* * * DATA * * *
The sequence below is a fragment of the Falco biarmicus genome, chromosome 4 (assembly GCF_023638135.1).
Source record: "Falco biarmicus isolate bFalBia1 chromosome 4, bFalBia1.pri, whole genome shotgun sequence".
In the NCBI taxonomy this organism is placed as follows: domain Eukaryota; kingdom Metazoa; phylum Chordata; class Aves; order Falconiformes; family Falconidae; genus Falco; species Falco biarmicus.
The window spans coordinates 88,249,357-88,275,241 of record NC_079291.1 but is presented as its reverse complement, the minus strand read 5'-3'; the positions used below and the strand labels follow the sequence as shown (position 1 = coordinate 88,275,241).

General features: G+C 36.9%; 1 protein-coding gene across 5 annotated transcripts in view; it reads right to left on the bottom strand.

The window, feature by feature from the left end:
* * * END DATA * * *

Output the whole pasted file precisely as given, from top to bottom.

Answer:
The sequence below is a fragment of the Falco biarmicus genome, chromosome 4 (assembly GCF_023638135.1).
Source record: "Falco biarmicus isolate bFalBia1 chromosome 4, bFalBia1.pri, whole genome shotgun sequence".
In the NCBI taxonomy this organism is placed as follows: domain Eukaryota; kingdom Metazoa; phylum Chordata; class Aves; order Falconiformes; family Falconidae; genus Falco; species Falco biarmicus.
The window spans coordinates 88,249,357-88,275,241 of record NC_079291.1 but is presented as its reverse complement, the minus strand read 5'-3'; the positions used below and the strand labels follow the sequence as shown (position 1 = coordinate 88,275,241).

General features: G+C 36.9%; 1 protein-coding gene across 5 annotated transcripts in view; it reads right to left on the bottom strand.

The window, feature by feature from the left end: